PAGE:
Families Flock to YU Museum for Colorful Display of Puppets From All Over the World

Jun 24, 2008 — Puppet troupes representing the folk culture of China, Greece, and the Czech Republic delighted the overflow audience at Yeshiva University Museum’s second annual Family Puppet Festival on June 22. Their colorful displays told enchanting tales of a hero fighting a tiger with bare hands, a shepherd outwitting the devil, and a poor, lazy, charismatic villager who connives his way into becoming a teacher.

Kenneth Pinczower, a 1989 Cardozo graduate who lives in Riverdale, NY, was pleasantly surprised at how much his six children, ages 16 months to nine years, enjoyed the shows.

“I didn’t really know what to expect,” Pinczower said, “but all my children loved it. They were jumping up and down and dancing and having a great time.”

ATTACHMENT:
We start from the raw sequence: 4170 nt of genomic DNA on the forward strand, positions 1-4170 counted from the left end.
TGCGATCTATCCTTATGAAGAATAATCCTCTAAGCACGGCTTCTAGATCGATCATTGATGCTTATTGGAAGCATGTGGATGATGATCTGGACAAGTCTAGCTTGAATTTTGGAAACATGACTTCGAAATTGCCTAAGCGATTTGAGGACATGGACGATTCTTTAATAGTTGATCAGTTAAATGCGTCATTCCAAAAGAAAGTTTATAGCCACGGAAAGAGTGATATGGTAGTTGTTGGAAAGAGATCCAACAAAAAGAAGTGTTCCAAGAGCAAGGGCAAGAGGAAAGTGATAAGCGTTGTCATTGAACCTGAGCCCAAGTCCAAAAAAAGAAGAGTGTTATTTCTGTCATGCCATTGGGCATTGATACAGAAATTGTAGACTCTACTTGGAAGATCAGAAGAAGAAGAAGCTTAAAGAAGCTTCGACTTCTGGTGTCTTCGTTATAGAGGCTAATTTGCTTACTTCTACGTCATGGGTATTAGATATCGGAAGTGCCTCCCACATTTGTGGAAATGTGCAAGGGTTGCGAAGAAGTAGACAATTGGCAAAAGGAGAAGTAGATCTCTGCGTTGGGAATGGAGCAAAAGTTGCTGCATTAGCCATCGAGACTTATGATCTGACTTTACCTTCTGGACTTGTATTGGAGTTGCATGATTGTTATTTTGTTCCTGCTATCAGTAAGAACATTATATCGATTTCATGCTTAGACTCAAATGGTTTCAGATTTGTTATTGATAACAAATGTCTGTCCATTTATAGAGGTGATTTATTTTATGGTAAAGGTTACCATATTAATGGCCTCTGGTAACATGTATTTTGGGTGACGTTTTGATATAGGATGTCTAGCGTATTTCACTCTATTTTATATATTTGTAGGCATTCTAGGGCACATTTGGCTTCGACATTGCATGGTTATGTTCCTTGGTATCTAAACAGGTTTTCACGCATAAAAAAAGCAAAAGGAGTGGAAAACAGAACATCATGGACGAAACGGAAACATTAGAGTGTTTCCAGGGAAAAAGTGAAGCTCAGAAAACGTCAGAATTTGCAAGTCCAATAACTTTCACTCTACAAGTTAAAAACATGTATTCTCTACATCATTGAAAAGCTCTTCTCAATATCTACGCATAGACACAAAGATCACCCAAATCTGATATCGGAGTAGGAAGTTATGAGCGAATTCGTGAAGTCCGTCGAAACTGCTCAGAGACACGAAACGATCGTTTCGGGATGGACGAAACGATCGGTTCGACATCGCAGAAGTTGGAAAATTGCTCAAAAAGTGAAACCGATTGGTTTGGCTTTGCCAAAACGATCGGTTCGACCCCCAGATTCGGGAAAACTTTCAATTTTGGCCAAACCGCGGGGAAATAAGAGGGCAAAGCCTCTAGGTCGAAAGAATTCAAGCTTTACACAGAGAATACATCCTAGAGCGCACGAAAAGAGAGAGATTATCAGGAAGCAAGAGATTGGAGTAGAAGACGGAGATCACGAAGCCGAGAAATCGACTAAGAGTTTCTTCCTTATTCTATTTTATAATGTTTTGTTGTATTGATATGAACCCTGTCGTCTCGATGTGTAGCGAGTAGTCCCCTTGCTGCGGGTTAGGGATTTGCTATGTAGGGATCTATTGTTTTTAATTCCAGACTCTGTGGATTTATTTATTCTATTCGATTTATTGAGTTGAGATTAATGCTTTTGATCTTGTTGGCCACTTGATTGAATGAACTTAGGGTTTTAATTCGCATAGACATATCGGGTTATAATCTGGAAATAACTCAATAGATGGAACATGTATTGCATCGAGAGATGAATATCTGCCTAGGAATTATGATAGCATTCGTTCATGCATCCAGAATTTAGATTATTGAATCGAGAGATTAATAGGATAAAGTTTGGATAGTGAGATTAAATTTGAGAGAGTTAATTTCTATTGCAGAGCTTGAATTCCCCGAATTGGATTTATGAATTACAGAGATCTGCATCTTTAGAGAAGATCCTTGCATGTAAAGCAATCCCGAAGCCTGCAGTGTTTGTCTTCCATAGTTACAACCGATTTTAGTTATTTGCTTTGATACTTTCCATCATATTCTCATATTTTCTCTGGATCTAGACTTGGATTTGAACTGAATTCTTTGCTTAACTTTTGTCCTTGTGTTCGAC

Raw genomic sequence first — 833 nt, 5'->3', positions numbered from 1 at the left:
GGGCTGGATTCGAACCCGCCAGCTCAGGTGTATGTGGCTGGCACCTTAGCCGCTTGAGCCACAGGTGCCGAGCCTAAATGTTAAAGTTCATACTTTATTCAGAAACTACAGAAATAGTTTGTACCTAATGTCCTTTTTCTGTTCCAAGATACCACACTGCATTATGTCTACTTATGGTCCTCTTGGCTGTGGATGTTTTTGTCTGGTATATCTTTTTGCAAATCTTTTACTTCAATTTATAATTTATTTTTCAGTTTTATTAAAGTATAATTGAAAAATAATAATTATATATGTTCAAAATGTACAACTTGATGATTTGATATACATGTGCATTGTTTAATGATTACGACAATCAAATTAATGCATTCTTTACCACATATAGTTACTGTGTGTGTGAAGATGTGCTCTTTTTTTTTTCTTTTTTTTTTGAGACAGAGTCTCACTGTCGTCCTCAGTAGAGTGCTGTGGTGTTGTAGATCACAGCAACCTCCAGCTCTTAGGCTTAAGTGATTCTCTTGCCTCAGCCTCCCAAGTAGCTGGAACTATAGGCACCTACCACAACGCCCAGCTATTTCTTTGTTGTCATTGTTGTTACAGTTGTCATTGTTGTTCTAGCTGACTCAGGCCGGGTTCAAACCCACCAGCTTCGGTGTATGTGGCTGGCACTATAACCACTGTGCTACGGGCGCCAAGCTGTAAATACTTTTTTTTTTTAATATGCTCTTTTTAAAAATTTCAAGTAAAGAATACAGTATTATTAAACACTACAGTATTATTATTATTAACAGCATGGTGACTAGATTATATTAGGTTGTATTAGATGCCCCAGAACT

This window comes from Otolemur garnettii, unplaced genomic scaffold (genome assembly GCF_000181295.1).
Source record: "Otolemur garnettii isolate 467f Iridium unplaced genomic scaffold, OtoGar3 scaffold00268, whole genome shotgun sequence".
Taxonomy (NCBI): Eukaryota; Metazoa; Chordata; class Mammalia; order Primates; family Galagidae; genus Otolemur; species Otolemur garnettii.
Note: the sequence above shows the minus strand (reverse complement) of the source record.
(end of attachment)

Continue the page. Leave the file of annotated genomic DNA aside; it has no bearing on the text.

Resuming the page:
The troupes that performed were Chinese Theatre Works, the only professional company in the United States presenting traditional Chinese hand puppetry; the Karagiozis Greek Shadow Theater, a part of the Greek Cultural Center in Astoria, Queens; and the Czech-American Marionette Theater, an internationally acclaimed company based in New York.

The festival also featured puppet-making workshops, where young and old were provided materials to create their own puppets.

One of the puppet-makers was 85-year-old Esther Lazarson of Manhattan.

“I come here all the time,” Lazarson said. “I love this museum. I love to do crafts so I come whenever they have a workshop.”

Rachelle Bradt, YU Museum’s curator of education, said the workshops draw a cross-section of people. “If you’re old enough to hold a scissor, we welcome you. At our last workshop, we had a woman who was more than 100 years old,” Bradt said.

The workshops proved so popular that participants waited for 15 minutes in a line that snaked out the door and down the hallway.

The festival was funded in part by the New York State Council on the Arts.

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